Certainly the "reader" of Brandon's movie immediately feels this invitation for audience engagement; it is difficult to just sit back in semi-attention, waiting passively until the images and music stop. With appropriately chosen music in the background (Buffalo Springfield's song "For What it's Worth"), the movie opens with an "outer-space" vantage point on earth and then moves in to focus on images of the New York skyline. Brandon next chose moving and fading images of the World Trade Center before, during, and after the September 11 attack (firefighters, flags, smoke, terrified and grieving people, photographs of the accused terrorists). In a highly deliberate and effective rhetorical move, Brandon also used the structure and lyrics of the song to help him create unity and cohesion and thus to underscore his message. Specifically, Brandon selected images of the moment of the attack, anti-war protestors in the United States, pro-Osama Bin Laden protestors in the Middle East, and a particularly compelling image of a young Muslim child in his mother's arms holding an AK47 pointed at the camera; then, throughout the movie, every time the song's refrain occurs ("everybody watch what's goin' down"), this sequence of images appears in quick succession, timed to be nearly in syncopation with the music. Brandon's repetition of this particular set of visuals and words works like emphasis in a written text: to reiterate and deepen the meaning each time they appear. And Brandon, as the author, is aware of this when he says, "I tried to make that short refrain a little bit of a summary of my whole theme."

Further developing his theme of multiple points of view on the event with an overriding concern about how we respond as a nation to terrorism, Brandon's Flash composition next problematizes the connection between peace and justice. The familiar symbol of "blind" justice appears on the screen and is slowly covered over with more pictures of people protesting in the Middle East, American soldiers with gas masks, the prisoners at Guantanamo Bay, and finally an American protestor holding up a sign saying "No Justice, No Peace." Brandon then juxtaposes two American presidents' words, using first a recorded portion of President Kennedy's speech so that the audience hears Kennedy's voice telling Americans to "Ask not what your country can do for you. Ask what you can do for your country," followed by Bush's face with his words superimposed over it: "Today our nation saw evil, the very worst of human nature." Quickly, another Bush quotation fades in: "We will make no distinction between the terrorists and those who harbor them."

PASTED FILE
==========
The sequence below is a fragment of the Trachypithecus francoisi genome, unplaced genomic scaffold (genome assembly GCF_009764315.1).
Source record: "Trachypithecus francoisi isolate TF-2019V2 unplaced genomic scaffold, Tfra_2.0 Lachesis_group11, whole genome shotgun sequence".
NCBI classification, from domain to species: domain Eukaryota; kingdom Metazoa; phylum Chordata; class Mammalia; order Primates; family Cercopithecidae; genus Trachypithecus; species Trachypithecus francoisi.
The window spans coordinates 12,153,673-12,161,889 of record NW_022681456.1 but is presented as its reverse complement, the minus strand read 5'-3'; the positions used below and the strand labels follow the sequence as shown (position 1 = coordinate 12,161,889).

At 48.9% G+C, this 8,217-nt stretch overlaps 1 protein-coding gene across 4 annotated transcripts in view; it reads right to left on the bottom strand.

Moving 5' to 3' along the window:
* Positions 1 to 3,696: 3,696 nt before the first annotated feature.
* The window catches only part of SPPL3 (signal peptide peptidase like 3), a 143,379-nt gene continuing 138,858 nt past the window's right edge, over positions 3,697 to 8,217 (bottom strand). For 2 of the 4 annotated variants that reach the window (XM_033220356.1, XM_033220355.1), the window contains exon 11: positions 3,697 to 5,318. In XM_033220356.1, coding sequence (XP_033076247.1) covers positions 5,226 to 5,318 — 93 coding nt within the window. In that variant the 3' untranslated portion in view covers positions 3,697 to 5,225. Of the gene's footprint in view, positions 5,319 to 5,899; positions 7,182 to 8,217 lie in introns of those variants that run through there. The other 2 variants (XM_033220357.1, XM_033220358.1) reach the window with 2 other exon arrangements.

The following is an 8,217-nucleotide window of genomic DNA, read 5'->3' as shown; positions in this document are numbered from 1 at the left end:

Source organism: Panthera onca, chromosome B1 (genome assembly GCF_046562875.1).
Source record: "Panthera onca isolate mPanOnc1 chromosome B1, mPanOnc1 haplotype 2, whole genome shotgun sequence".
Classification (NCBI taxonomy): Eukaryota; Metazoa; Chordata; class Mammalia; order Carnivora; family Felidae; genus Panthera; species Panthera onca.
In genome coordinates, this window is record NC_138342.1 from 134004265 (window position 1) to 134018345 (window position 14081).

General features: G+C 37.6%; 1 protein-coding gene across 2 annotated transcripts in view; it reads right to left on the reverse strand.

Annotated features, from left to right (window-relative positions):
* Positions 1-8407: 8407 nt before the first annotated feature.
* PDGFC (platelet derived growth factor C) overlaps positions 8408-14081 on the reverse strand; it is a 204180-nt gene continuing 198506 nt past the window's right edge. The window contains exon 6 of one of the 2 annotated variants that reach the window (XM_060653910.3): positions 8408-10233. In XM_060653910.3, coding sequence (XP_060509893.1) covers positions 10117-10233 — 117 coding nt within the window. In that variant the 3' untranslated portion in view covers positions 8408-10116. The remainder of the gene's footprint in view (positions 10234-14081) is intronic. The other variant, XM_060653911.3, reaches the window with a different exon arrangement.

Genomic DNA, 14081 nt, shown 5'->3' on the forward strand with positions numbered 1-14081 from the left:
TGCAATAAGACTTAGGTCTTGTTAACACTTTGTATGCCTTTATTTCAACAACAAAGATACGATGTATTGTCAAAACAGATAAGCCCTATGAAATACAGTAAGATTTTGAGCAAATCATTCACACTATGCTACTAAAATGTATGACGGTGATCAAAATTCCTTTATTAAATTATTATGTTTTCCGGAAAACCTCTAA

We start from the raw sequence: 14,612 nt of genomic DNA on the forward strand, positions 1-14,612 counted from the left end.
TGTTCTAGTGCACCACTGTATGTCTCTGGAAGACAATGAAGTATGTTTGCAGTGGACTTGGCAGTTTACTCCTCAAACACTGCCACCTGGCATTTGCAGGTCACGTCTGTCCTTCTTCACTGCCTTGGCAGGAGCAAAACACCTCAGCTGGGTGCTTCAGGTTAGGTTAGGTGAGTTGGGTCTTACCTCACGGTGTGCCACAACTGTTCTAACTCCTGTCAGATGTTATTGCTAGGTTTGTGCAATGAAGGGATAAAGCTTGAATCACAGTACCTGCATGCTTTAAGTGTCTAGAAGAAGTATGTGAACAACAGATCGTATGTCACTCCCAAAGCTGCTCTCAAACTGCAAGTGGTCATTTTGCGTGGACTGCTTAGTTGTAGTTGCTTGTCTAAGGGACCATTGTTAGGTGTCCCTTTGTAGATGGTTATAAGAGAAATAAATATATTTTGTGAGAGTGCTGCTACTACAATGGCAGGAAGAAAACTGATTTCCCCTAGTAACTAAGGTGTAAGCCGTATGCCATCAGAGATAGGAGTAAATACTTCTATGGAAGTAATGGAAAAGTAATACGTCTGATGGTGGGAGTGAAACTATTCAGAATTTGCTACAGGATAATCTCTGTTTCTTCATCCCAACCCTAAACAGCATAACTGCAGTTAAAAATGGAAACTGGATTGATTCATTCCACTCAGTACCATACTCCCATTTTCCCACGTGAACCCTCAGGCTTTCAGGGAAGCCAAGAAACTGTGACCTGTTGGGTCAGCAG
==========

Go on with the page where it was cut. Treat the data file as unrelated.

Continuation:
Near the end of the composition, Brandon has the words "Let us not forget the ones who have died, for they stand as a reminder of the dangers we present to ourselves" appear and dissolve into a series of photographs of September 11 victims. The last scene, hearkening back to the beginning of the text, is of the earth spinning and receding into space.

This description of Brandon's text, albeit sketchy, provides a context for Brandon's subsequent reflections with Anthony on its composition. These reflections (some of which we interspersed with the appropriate portion of the foregoing movie/text description) reveal that Brandon's multimodal composing experience was an opportunity for him to develop his critical literacy in the three ways we have identified as being especially important.

Understanding that a text is not a transparent window on reality, but is constructed. Brandon's understanding of a text as deliberate construction, aimed at a deliberate effect on an audience, deepened as his work on his project progressed. For instance, Brandon said he was concerned that his audience not "misconstrue what I was trying to say. That they would have the wrong idea and miss my message ... I tried to make everything I did speak to my message." Of his own critical thinking, he noted that the very process of working with his text deepened and complicated the meaning of the event and our reaction to it for him as well: " ... my ideas about the whole situation changed over the whole video ... the pictures that I saw ... really impounded [sic] them into my own mind ... you see more of it and you see more [than] what you originally saw."